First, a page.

Prayer serves as our reinforcements in this end time siege for souls. It must be our last resort as well as our first! Is there no power in your preaching? I may safely assume that there is no praying in your preaching either! Wherever our preaching goes, there also our praying should go. As a faithful follower and as a trust worthy friend our prayers must do the work of preparation and the work of follow-up.

A Christian cannot live anymore without prayer than a man can live without breathing. And when we see those around us dead in their sins, prayer is a spiritual “mouth to mouth” which breaths back into the dead the living breath of God in order to resurrect, restore, and revive them again to life.

John Wesley said “For if all your arguments and persuasive fail, there is yet another remedy left, and one that is frequently found effectual when no other method avails. This is prayer.”[21]

Oh that we preachers might say “we will give ourselves continually to prayer and to the ministry of the word” (Acts 6:4).

XIII. Love As Christ Loved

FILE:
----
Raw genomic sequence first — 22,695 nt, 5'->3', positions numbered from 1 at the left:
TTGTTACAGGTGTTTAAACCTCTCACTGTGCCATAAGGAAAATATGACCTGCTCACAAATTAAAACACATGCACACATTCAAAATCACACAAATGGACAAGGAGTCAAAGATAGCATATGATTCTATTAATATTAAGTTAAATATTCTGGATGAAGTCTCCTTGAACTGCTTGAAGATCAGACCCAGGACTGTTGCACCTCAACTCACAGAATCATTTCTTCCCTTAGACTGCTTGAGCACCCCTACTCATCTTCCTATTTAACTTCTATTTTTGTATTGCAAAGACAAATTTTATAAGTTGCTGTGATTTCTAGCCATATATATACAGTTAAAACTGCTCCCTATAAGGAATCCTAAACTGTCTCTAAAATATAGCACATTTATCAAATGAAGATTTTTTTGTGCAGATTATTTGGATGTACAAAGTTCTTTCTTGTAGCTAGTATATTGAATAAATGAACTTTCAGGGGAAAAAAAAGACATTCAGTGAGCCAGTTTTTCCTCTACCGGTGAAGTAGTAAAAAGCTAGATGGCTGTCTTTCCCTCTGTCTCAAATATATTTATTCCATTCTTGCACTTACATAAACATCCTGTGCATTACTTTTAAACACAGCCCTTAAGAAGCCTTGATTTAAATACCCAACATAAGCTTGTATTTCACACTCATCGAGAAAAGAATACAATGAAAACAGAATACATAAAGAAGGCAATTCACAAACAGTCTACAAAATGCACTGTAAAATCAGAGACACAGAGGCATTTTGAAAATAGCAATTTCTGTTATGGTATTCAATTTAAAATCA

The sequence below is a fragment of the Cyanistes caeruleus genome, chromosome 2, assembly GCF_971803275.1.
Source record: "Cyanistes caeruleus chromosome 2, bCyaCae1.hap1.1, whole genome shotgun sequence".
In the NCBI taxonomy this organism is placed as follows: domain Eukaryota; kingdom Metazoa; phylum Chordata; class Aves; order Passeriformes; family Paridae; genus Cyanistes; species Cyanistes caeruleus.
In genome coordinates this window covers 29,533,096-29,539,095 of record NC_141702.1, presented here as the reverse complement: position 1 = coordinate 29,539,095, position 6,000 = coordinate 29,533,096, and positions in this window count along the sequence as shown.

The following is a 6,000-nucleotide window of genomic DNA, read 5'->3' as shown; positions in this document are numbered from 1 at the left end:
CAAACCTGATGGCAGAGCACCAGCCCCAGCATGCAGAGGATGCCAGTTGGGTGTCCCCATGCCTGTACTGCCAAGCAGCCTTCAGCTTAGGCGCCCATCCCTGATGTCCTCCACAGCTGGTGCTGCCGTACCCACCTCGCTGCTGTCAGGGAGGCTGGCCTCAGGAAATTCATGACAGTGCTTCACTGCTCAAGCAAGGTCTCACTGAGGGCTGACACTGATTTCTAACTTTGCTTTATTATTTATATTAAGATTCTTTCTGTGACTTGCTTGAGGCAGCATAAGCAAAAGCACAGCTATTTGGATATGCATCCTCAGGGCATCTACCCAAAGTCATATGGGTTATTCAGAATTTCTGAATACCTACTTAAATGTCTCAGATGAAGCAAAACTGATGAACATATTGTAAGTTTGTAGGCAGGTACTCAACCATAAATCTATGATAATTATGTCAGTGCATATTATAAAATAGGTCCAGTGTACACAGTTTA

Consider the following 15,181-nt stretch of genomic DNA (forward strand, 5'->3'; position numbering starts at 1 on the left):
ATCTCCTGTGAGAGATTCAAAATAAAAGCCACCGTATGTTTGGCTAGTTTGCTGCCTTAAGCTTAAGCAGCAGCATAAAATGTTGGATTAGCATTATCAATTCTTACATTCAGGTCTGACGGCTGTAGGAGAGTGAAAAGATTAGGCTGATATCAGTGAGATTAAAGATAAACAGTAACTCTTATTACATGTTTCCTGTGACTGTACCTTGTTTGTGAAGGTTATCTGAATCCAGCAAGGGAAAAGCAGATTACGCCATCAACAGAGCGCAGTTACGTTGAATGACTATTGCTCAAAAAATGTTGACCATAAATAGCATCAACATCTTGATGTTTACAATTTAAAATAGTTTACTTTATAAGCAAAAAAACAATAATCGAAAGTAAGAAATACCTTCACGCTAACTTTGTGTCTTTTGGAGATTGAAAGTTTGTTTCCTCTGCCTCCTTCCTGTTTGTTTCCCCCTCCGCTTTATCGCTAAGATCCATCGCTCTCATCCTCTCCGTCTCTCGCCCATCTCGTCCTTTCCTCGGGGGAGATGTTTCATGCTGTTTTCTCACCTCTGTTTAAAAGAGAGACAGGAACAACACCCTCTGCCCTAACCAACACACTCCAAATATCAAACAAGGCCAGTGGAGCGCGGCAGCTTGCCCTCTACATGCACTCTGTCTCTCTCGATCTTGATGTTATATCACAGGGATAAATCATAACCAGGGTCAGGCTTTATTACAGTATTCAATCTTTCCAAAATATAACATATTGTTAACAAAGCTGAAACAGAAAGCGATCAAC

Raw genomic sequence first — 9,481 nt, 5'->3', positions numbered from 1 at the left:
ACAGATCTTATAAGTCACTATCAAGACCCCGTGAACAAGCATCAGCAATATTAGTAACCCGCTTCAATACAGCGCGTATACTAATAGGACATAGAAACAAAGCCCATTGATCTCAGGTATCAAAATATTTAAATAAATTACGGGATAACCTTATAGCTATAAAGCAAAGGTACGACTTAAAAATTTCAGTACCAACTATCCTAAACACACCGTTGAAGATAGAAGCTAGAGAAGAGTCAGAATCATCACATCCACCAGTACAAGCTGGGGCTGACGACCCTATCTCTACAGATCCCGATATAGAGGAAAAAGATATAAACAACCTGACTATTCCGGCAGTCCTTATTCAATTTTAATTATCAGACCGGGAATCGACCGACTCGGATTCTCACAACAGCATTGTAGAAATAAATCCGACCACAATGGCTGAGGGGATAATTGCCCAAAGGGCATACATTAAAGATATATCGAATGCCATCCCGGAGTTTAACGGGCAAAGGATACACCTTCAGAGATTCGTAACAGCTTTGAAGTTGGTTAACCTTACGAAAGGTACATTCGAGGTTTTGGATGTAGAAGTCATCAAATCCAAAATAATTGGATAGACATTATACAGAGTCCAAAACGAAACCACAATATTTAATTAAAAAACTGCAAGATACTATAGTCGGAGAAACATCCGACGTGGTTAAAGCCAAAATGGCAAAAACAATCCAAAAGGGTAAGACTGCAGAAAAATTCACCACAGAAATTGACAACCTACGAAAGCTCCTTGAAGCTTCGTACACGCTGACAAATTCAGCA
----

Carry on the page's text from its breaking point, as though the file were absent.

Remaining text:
Finally, we must love those to whom we minister. We must not merely say we love them, we must show that we love them. Love them enough to make yourself a fool. Have compassion enough to convict them of sin. “Open rebuke is better than secret love” (Prov. 27:5). Many in our day wrongfully mistake being “friendly” or “nice” as love. And because they do not want to ruin a friendship or ruin their image of being nice, they will not rebuke men for their rebellion against God. This is very unloving! Do you love God and the lost enough to be cast away by men that they may draw near to God? If you care about the man, you must warn the man to “flee from the wrath to come” (Mat 3:7).

Walter Russell Bowie said “The Christian Church does not need more popular preaching, but more unpopular preaching.”[22]

S. Hawkins wrote, “Many modern appeals are superficial or designed to make hearers feel good. Some churches even rejoice in the fact that people can attend their services without being made to feel guilty about their lifestyles, whatever it may be. Simon Peter’s appeal did not have that effect. It cut and pierced his hearers to the heart. Perhaps that is the reason 3,000 were saved and baptized that day, but also the reason one out of four churches in today’s greatest missionary-sending denomination cannot even baptize one new convert in an entire year!… Conviction always proceeds conversion.”[23]